I suspect this is an overstatement. A good portion of Appalachia is in the Bible Belt, and even casual Bible readers learn that the God of the Bible forbids his followers from worshiping anything besides him. Thus, at least the more devout in the culture would be motivated to avoid the idolatry of in elevating the nation to the point where it is a source of ultimate meaning. Even so, Vance has identified a real problem here: the master narrative of national pride has been lost. He notes that ” much of my family’s, my neighborhood’s, and my community’s identity derives from our love of country.” (p. 234) The country that they so loved let them down:

“Nothing united us with the core fabric of American society. We felt trapped in two seemingly unwinnable wars, in which a disproportionate share of the fighters came from our neighborhood, and in an economy that failed to deliver the most basic promise of the American Dream–a steady wage.” (p.. 273,4)

The master narrative associated with love of nation and with the American Dream no longer seems viable, and no other story has come along to take its place. Vance’s book has been seen by many as providing insight into the Trump voter. If this is so, perhaps it would be fair to see the Trump voter as someone desperate to reclaim a master narrative by which to live his or her life. Success at this project won’t be accomplished by deporting immigrants, repealing Obamacare, or enacting protectionist legislation. Ultimately it’s about restoring honor and making it possible for those who were disillusioned to have heroes again. It’s about lower class working whites being able to stitch together lives they are proud of.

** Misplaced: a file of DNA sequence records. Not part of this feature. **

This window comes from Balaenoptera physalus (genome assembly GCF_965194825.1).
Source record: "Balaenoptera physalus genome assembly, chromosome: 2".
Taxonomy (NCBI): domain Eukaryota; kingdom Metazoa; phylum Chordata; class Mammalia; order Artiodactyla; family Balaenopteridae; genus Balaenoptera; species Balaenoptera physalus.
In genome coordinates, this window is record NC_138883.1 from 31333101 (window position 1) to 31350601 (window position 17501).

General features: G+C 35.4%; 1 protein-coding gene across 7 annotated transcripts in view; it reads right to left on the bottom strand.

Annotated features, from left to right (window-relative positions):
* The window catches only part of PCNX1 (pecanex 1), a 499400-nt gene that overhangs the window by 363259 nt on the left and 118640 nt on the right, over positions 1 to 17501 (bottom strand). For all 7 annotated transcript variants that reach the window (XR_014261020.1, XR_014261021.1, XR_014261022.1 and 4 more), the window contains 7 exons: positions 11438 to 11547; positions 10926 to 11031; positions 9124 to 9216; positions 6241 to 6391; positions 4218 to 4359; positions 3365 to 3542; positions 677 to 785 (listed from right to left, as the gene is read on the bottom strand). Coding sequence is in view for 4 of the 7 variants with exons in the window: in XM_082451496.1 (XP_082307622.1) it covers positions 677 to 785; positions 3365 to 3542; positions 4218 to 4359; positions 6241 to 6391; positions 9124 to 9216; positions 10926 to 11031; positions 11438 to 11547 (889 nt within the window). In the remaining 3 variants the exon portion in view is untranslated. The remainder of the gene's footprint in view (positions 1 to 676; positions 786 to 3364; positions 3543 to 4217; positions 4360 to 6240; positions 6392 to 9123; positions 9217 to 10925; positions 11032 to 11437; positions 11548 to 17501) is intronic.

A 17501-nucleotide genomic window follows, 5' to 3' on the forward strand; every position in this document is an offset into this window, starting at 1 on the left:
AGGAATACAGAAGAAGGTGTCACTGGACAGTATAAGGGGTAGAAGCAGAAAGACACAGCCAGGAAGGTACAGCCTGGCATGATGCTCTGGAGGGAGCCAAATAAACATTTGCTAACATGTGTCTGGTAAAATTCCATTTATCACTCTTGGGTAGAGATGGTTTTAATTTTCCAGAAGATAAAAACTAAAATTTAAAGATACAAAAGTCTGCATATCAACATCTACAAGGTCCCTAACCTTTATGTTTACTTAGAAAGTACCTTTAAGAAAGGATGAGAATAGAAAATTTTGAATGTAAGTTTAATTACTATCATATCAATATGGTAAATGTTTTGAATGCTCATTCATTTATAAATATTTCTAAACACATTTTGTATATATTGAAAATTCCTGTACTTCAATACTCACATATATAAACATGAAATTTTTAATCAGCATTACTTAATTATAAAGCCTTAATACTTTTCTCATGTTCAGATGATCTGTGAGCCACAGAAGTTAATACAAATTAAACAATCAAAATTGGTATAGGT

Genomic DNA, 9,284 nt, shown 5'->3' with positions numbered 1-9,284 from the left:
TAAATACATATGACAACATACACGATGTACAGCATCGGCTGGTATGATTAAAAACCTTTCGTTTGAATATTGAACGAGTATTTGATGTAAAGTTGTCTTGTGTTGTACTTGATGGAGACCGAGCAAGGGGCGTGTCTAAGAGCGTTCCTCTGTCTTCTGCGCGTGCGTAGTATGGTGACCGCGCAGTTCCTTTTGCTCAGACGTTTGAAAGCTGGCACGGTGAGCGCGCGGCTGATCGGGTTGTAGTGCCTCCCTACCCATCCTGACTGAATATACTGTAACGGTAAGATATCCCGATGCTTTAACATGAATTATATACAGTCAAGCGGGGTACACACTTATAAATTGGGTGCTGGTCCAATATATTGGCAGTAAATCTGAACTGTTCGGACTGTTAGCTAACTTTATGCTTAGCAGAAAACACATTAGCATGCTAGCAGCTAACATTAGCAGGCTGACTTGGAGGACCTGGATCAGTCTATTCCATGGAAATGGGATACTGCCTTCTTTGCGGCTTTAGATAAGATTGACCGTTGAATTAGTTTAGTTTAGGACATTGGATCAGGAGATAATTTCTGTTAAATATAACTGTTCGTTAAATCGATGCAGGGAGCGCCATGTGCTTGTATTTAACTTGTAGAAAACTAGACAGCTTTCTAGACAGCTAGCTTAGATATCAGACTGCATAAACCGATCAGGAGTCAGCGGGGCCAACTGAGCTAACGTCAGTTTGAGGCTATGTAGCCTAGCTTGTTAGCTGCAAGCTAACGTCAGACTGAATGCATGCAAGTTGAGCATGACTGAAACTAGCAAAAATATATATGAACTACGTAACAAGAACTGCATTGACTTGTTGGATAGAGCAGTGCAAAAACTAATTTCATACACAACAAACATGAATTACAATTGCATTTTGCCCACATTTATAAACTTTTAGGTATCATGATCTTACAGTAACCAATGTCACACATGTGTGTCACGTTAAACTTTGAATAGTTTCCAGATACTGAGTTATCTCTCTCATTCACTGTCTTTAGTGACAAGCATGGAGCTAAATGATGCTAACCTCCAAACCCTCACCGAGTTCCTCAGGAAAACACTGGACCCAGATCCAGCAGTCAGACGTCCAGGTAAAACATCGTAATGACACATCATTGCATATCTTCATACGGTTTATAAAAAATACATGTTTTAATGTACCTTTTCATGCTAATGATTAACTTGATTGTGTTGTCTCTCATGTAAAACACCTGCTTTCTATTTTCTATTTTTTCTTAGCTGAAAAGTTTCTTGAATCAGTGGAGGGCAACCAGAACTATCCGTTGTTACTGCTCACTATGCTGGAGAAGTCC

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On his blog The Quest for the Good Life, Andy Tix wrote a post titled “Confessions of a Trump Skeptic.” He admitted to having been overly preoccupied with politics over the past six months and to having despaired over the results of the election in the U.S. I can relate; in fact, I wrote a similar post in November. What struck me most about Andy’s post, though, was his account of the Introduction to Psychology class he taught the day after the election was held:

” I was expecting people to be confused and fearful like me, but what I’ll most remember were some students ‘high-fiving’ in celebration.

“The topic of the day just so happened to be the social psychology of prejudice, and so I began the class hesitantly asking my students to comment how their reading connected with their experience of the election. A young woman cautiously raised her hand, and remarked that ‘the election has caused me to shut down in fear.’ I asked why, again assuming she would be like me. I’ll never forget her response: she said it had felt impossible to tell anyone how she had voted for our new President-elect because of worry that they would regard her as a bigot.”